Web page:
ZW: Oh yeah, way more. I normally draw gag strips where it’s like, not only is there not time to draw detailed backgrounds, for example, but it doesn’t make the joke funny if there’s a detailed cityscape behind every character. I can do it, but I don’t usually do it because it’s pointless, unless there’s some compelling reason. The amount of time that went into a given panel, this was probably about 10 times as much as a normal panel.

BC: I think you were saying that your ability draw perspective went way up.

ZW: I had to actually learn how to use the perspective tools in Clip Studio. It was terrible.

Do you think people who are coming to this from your comic, they’re probably going to notice . . . I don’t want to say jump in quality.

ZW: No, that’s what it is. I was talking to a guy who was like, “It’s an order of magnitude higher quality. Can you do that?”  And he was like, “Is there another order of magnitude that you can do?” Am I secretly Da Vinci and I’ve just been holding out?

Continued below

Totally. You can draw more religion jokes.

One other question on process. How different was this from “Soonish” in terms of working on that and working on the comics for that? And also working with your wife on a project versus working with Bryan? 

ZW: Both Kelly and Brian are very good collaborators. And again, this is a really boring answer, but it helps to be be a little bit older. I worked on a lot of not so great collaborations in my 20s and I think once you’ve done a lot, you start developing good rules and good habits. In both collaborations, everyone communicated. One of the most fundamental things that a good collaboration is if you disagree with someone you just say it, instead of being angry or holding it in. We had very good communication, very good expectations about whose job was what. I always get asked, was it tough working with your wife? I kind of wish it was because I would have a story. But we just worked. It was fine. No one broke a window.

BC: And Zach is just such a consistently positive person. I would do something and he wouldn’t say, “this sucks.” He would say, “we can make this so much better doing this.” And I was like, “yeah, that’s great, let’s do it!” I always was so happy to hear from him, even when I was on vacation. Normally, I don’t do any work on vacation. But when he sent me an email saying, “Okay, I’ve got another page.” I was like “let’s see the page! Oh cool! I love this!”

My final question: what chapter in this book was either the most interesting to read about or to put together?

BC: I’d say probably the chapter, the golden goose on trial, which is about the effect of immigrants on politics. This is one that people usually don’t name and yet, I’d say out of the more sophisticated people that I talked to, usually it’s like, “yes, I understand all the great things about immigration unless they come here and vote to turn us into Venezuela, and then what was the point?” To me, these arguments are better than the other ones, they’re more thoughtful. They’re ones that make you think, we got to take this very seriously.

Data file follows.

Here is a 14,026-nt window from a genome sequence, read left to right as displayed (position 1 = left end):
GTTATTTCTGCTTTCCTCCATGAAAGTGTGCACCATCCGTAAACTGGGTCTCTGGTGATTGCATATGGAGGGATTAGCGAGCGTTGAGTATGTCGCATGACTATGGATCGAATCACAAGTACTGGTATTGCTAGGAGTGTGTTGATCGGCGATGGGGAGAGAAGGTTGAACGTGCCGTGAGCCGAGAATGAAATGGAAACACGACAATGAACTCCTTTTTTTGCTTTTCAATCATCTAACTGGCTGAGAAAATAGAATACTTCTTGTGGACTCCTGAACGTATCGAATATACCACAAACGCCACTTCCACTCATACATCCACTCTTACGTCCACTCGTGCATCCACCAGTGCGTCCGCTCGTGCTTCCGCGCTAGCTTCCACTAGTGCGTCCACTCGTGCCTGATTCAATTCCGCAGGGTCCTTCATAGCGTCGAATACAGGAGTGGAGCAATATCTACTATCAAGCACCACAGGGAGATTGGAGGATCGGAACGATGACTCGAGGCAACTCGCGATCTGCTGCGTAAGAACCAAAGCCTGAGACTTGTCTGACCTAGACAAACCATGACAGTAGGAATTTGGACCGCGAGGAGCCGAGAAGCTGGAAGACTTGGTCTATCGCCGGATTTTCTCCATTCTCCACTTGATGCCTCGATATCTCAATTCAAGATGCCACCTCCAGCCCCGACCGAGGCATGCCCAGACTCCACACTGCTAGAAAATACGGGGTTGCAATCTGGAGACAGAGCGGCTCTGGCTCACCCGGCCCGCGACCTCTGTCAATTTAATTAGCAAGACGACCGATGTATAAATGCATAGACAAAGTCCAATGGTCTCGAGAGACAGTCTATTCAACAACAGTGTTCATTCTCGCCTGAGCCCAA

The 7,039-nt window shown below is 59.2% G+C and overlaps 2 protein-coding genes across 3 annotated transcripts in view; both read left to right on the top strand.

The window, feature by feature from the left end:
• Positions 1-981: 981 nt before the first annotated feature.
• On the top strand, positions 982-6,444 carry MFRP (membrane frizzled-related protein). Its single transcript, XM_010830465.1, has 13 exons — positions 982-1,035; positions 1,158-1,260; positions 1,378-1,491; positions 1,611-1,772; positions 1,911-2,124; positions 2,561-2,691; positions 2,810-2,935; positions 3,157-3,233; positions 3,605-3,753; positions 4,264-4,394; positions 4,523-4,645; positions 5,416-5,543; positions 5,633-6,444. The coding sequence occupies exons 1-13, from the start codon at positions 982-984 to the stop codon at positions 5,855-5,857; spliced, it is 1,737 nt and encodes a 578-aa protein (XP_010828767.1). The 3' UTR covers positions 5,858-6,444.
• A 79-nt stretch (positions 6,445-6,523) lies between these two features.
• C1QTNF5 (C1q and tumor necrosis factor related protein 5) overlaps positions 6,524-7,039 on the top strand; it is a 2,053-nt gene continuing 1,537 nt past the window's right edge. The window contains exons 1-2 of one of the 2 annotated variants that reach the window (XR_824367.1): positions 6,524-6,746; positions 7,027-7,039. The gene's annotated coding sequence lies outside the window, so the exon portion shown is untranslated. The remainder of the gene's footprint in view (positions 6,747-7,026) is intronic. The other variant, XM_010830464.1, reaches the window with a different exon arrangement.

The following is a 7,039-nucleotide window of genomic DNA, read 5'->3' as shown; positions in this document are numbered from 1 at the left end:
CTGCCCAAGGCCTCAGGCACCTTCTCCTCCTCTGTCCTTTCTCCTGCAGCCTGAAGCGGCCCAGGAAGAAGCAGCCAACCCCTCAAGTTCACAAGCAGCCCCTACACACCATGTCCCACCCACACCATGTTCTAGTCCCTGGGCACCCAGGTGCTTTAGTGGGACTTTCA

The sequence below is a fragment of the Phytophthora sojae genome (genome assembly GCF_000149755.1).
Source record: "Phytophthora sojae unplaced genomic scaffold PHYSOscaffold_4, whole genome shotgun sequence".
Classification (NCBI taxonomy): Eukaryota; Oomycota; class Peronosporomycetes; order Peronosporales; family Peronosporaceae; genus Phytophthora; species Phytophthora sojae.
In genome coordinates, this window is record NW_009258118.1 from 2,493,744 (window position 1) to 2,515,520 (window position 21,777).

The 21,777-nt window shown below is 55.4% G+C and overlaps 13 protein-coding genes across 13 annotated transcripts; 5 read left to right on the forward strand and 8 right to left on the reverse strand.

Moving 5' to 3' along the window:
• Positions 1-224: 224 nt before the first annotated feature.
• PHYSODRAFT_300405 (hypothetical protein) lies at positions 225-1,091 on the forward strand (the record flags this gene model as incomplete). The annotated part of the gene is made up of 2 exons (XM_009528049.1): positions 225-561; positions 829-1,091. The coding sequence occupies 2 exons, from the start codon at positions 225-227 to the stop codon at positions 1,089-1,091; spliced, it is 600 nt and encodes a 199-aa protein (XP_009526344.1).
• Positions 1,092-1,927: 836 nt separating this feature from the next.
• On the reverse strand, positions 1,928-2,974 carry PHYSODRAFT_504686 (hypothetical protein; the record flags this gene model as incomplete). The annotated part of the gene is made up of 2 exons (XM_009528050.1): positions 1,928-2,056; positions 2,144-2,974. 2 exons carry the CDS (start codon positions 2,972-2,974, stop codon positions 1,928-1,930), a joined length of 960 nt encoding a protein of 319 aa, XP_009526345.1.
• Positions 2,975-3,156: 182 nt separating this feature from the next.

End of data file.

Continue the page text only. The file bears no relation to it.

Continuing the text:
I was able to go and address all the arguments, even the very most controversial ones. I’ve got like 10 pages on the effect of immigration on national IQ, and many people were saying just cut this, it’s too incendiary. And I said, no. There are thoughtful people who said this is what worries them, and I’m going to keep it in. I’m not going to dodge the question, and I’m going to face it head on. I’m going to be honest with them. I’m going to level with them, and I’m going to at least going to try to make them feel like I listened.

ZW: I think my favorite part was, there’s a discussion of the idea of linguistic life expectancy, which is this argument that immigrants don’t learn English. And what I love about this is there’s there’s this picture of philosophical debate people have between multiculturalism or assimilation or whatever and people go back and forth on what the ideal is. And it turns out, there’s just what people do, which has not changed much in 100 years.

There’s this old scientific fable may have heard of, the king who wants his wise man to explain why when you put fish in a bowl, the bowl doesn’t get any heavier. And they debated for months and months and months. And then someone says, “Wait, why don’t we put fish in the bowl?” Turns out it does get heavier. That part for me did the same thing. It cuts through the discussion to say, well, there’s an actual thing actual people do, and it’s fine.

Thanks again to Bryan and Zach for their enlightening thoughts and humor! “Open Borders” is now available for purchase wherever books are sold.

//TAGS | NYCC '19

Elias Rosner

Elias is a lover of stories who, when he isn't writing reviews for Mulitversity, is hiding in the stacks of his library. Co-host of Make Mine Multiversity, a Marvel podcast, after wining the no-prize from the former hosts, co-editor of The Webcomics Weekly, and writer of the Worthy column, he can be found on Twitter (for mostly comics stuff) here and really needs to update his profile photo again.


  • -->